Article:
Time To Sail Back Unto History On The Lane Victory 9/24/2011 (Page One)
Victory cargo ships are lined up at a U.S. west coast shipyard for final outfitting before they are loaded with supplies for Navy depots and advance bases in the Pacific. ca. 1944
Heading for battle near Catalina
Did You Know? - The first vessel was SS United Victory launched at Oregon Shipbuilding Corporation on 12 January 1944 and completed on 28 February 1944, and had her maiden voyage a month later. American vessels frequently had a name incorporating the word "Victory". The British and Canadians used Fort and Park respectively. After United Victory, the next 34 vessels were named after allied countries, the following 218 after American cities, the next 150 after educational institutions and the remainder given miscellaneous names. The AP5 type attack transports were named after US counties, without "Victory" in their name, with the exception of USS Marvin H. McIntyre (APA-129), which was named after President Roosevelt's late personal secretary.
US Victory Ship Production
||6,000 hp (4.5 MW) general cargo vessels
||8,500 hp (6.3 MW) vessels
||Haskell-class attack transports
||Post War Completion
Highlights In The 2011 Brochure...
Brochure Page 1
Brochure Page 2
Brochure Page 3
The LA Times Had An Article About This Voyage - Thanks You Ari Bloomekatz
Day cruise takes passengers back to World War II
People aboard the Lane Victory learn about the ship and its World War II service, watch a scene involving a fake German spy and listen to swing music. Some veterans reunite with old friends.
By Ari Bloomekatz, Los Angeles Times
September 26, 2011
Docked in San Pedro, the Lane Victory has long been designated a historic landmark for its service in the
World War II
But the hulking 455-foot-long gray cargo ship rarely sees open water these days.
So when the vessel pulled out of the channel Saturday morning and headed toward Santa Catalina Island, Ralph Wetterhahn declared that the Lane Victory was now alive.
"Seeing this thing go to sea — when you crank up those boilers and those props start to turn — she's got life," said Wetterhahn, 69, a Vietnam War veteran who helped with Saturday's trip. "This ship has soul, it has a heartbeat from those boilers, and it's alive again."
The Lane Victory set out Saturday as part of its annual summer Victory at Sea cruises with about 800 passengers. It included a mock WWII-era fighting scene onboard.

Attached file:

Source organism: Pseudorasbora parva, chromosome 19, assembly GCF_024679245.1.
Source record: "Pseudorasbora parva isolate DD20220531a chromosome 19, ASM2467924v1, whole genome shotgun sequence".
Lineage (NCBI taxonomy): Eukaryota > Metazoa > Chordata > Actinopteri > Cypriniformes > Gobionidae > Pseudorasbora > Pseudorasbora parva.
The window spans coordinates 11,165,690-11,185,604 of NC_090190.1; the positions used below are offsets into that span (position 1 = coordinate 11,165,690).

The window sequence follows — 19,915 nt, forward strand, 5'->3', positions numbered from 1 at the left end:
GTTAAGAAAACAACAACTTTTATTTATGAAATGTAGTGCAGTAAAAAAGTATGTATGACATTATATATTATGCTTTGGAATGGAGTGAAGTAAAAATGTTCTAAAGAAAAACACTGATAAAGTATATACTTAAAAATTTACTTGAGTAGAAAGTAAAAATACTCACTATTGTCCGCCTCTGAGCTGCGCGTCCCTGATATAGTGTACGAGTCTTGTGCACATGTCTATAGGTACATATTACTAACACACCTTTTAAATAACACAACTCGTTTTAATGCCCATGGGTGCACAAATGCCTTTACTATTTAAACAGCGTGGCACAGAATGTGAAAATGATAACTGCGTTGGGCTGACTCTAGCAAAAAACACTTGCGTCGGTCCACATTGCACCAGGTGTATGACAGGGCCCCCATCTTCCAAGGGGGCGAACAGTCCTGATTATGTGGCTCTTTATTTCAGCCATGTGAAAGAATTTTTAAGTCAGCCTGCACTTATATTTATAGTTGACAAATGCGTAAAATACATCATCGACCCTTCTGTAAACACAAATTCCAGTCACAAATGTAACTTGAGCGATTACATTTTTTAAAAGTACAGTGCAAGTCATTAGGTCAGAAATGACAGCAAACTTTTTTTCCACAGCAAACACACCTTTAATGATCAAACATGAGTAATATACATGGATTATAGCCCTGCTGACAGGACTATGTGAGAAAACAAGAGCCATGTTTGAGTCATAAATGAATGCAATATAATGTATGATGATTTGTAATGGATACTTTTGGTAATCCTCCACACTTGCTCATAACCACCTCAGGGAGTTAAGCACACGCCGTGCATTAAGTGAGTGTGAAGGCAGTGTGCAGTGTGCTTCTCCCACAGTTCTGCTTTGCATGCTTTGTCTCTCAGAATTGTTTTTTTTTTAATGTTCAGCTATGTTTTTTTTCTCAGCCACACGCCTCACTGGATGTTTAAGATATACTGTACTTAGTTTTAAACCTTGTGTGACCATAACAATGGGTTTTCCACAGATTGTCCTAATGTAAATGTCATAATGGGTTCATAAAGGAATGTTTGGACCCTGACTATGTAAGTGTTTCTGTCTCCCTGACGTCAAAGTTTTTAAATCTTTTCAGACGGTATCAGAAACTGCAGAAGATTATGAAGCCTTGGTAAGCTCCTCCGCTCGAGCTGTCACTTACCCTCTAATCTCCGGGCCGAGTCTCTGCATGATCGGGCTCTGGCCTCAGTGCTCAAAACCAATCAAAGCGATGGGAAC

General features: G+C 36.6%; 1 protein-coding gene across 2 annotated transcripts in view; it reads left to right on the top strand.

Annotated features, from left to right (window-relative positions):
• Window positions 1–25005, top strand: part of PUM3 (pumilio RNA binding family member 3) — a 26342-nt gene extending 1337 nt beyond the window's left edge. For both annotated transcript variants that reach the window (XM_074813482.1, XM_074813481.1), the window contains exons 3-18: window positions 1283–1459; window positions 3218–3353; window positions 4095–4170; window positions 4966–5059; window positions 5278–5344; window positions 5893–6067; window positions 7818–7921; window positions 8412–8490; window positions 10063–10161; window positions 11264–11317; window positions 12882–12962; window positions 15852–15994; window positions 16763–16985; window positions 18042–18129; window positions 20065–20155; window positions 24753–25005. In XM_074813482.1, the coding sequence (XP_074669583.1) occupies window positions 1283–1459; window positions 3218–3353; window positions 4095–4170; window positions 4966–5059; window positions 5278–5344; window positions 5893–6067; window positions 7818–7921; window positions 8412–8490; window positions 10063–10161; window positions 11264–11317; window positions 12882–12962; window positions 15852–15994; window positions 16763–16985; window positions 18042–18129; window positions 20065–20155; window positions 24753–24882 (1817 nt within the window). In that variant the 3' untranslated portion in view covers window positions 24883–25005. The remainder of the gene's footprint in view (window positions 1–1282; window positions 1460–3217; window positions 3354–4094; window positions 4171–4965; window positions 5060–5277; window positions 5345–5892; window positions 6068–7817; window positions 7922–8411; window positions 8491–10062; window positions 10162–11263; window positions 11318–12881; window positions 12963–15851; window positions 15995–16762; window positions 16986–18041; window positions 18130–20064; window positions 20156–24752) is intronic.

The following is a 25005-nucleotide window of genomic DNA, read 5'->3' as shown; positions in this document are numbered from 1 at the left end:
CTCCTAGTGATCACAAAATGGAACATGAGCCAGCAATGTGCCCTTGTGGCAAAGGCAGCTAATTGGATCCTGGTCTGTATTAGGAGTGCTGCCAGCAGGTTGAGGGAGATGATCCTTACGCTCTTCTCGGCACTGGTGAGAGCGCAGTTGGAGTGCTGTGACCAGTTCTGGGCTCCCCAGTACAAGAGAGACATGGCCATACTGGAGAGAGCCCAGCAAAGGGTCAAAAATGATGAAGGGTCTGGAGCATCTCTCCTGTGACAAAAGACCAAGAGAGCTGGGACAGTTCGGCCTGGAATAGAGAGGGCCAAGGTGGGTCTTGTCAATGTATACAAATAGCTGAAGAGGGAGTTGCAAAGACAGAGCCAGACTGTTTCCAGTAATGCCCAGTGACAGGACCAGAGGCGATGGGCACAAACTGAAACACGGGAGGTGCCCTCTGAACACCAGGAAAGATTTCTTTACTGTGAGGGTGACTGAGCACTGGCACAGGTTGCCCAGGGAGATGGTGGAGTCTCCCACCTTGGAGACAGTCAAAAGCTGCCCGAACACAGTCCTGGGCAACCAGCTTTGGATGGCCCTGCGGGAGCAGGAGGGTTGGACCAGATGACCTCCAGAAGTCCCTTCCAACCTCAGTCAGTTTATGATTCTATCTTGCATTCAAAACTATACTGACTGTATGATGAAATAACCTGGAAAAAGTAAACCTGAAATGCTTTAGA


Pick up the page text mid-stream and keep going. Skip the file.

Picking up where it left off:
One of the actors played an officer capturing a German spy who has leaked the ship's location to the enemy.
"I got the spy!" the officer yelled, escorting the man around the ship's hull.
"Throw him overboard!" someone shouted while others booed.
As part of the scene, the spy was supposed to call for fighter planes to destroy the ship. Because of overcast skies, however, the planes scheduled to participate in the show were canceled.
But other actors fired off blank rounds from the huge guns on deck at imaginary fighter planes anyway. Spectators shuddered at each crack of fire.
There was also a band that played swing and other music as actors in sailor uniforms danced and twirled women in crisp skirts.
Others assisting with the cruise answered questions about the ship and its WWII service.
"We tell the stories of what it was like" during wartime, said 42-year-old firefighter Fred McDowell, who was dressed in a green paratrooper uniform and carrying an old M1 Garand rifle.
The passengers, McDowell said, are "people from all walks of life. There's preschool children and people in their 90s."
Friends Mike Jacobs, 41, and Ryan Gardner of Northridge said they went on the cruise simply because they enjoy history and thought it would be a good way to spend the day. Others were there for reunions with veterans they had served with, or because they had friends or family members who once served or volunteered on the Lane Victory or other vessels.
Jack Ward, 82, who lives in Hawaii, said he came with his family to join other Navy officers he served with on the attack transport ship Lenawee during the Korean War.
Ward said being aboard the Lane Victory made him think about those he fought alongside, and about what he hoped his grandchildren would take away from Saturday's experience.
"I wanted them to know something about what it's like to be on a ship like this," Ward said. "I'm not trying to get them necessarily to become a military person, just to appreciate what I — in a selfish way, I suppose — went through and what others go through who serve our country."
For Air Force veteran Jana Hammond, 62, Saturday's cruise was a way for her family to memorialize her recently deceased father, who served in the Merchant Marines during WWII and later in Vietnam. He also volunteered on the Lane Victory when he got older.
She said her father — 88-year-old Harry Ray Gahring — decided to help on the Lane Victory about a decade ago because "he just loved the sea. He always wanted to go back to sea."
Hammond, who had been on the cruise before, and other family members held a short service at the back of the ship and dropped Gahring's ashes into the water.
"We're three generations of veterans," Hammond said: Her son is a Navy SEAL and recently returned from Afghanistan.
Several of her grandchildren were also with her.
"I hope they learn to appreciate our veterans," Hammond said.